The FE Investments Mosaic Portfolios range was launched in response to these competing demands from advisers. By offering five risk profiles over a choice of three different time horizons, the range provides sufficient choice to meet the needs of a wide variety of client profiles, while detailed reporting and a well-diversified range of portfolio holdings means the assets of wealthier investors are not concentrated in a small number of funds. Blending active and passively run funds keeps costs well below those of bespoke discretionary management.
Further developments in platform functionality are also helping to bridge the gap between discretionary managed portfolios and full bespoke discretionary fund management. The introduction of the Individually Managed Accounts (IMAs) service on the Standard Life Wrap brings the option of automating CGT harvesting and automatic use of annual ISA allowances to managed portfolio services. It also gives advisers the option to exclude specific funds from the portfolios to meet individual client objections or preferences, all without the cost of full bespoke management.
The business of financial advice will continue to evolve and providing a better and more flexible investment service at a lower cost will ensure advisers continue to meet the demands of clients and the regulator.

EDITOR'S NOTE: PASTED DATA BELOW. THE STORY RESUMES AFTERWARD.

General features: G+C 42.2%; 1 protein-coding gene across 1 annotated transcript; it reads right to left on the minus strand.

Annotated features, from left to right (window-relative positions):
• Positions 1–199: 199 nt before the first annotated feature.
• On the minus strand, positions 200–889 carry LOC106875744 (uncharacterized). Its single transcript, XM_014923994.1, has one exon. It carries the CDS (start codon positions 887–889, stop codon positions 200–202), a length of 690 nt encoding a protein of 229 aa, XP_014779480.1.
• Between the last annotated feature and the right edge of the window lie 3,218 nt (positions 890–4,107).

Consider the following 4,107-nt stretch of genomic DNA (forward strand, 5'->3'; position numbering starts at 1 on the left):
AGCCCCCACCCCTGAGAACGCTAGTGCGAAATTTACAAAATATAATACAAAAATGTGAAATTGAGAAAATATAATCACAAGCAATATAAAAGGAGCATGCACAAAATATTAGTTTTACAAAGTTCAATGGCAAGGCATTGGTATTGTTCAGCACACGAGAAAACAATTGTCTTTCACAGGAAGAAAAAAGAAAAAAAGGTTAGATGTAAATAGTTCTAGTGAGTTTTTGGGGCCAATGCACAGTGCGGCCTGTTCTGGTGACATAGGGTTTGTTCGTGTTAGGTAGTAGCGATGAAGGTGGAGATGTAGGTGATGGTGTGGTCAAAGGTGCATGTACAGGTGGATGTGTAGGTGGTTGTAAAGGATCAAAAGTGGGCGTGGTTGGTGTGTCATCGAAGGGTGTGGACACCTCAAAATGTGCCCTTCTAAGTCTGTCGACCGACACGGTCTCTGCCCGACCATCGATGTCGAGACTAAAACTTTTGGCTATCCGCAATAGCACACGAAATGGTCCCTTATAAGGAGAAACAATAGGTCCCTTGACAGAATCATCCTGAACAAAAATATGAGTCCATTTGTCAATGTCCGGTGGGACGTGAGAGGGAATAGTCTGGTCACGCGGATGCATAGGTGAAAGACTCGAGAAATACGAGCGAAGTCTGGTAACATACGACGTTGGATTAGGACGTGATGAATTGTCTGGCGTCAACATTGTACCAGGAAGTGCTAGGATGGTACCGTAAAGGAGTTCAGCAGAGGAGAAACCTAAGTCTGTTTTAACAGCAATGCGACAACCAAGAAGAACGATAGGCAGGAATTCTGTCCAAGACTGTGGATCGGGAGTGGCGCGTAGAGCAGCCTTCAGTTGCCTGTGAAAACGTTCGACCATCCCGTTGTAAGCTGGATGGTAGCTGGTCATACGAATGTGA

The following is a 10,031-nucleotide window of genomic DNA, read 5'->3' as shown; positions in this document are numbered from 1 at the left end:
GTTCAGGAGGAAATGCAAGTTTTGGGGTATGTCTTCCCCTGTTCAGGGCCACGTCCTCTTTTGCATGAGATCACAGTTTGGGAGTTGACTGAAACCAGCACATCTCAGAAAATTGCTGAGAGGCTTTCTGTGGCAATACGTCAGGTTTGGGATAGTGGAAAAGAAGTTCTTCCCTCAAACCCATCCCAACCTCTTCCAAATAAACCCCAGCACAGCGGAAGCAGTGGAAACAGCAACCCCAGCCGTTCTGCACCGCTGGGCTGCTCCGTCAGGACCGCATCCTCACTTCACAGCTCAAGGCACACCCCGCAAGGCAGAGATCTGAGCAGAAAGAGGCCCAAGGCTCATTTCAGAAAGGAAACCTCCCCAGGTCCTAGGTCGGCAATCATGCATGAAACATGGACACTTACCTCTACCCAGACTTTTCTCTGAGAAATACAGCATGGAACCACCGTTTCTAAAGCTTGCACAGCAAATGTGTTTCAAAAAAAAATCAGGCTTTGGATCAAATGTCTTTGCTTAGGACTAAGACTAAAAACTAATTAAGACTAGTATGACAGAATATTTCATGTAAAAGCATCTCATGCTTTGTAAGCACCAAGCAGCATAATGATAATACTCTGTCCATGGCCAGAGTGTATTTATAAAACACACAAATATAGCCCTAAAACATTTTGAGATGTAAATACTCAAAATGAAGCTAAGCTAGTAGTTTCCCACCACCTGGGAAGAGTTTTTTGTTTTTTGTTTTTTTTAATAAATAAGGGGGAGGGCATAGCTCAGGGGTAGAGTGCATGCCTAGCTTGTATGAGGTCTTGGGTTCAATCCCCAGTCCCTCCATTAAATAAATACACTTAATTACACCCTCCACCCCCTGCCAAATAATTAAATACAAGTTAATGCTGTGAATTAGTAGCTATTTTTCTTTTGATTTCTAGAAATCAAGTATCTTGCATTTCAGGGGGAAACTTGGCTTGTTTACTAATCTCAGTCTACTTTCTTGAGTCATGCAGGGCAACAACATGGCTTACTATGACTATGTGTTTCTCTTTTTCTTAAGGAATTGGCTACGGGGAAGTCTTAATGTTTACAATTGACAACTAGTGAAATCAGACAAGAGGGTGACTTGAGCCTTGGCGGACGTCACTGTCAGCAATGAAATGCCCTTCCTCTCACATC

Click on the link to learn more about the Mosaic Portfolios and the Individually Managed Accounts.
If you’d like to speak to one of experts about our service and how we work with advisers, please get in touch
The price and value of investments and their income fluctuates. You may get back less than you originally invested
1 - FCA letter to financial advisers 21 January 2020. https://www.fca.org.uk/publication/correspondence/portfolio-strategy-letter-for-financial-advisers.pdf
2 - FCA Handbook, chapter 3 – PROD Product Intervention and Product Governance Sourcebook.
3 - FE fundinfo 5th annual financial adviser survey “Surfing the wave”. May 2020
4 - Better. Faster. Stronger. How do we rebuild a better centralised investment proposition from here? July 2020
5 - State of the Adviser Nation. The Lang Cat. February 2020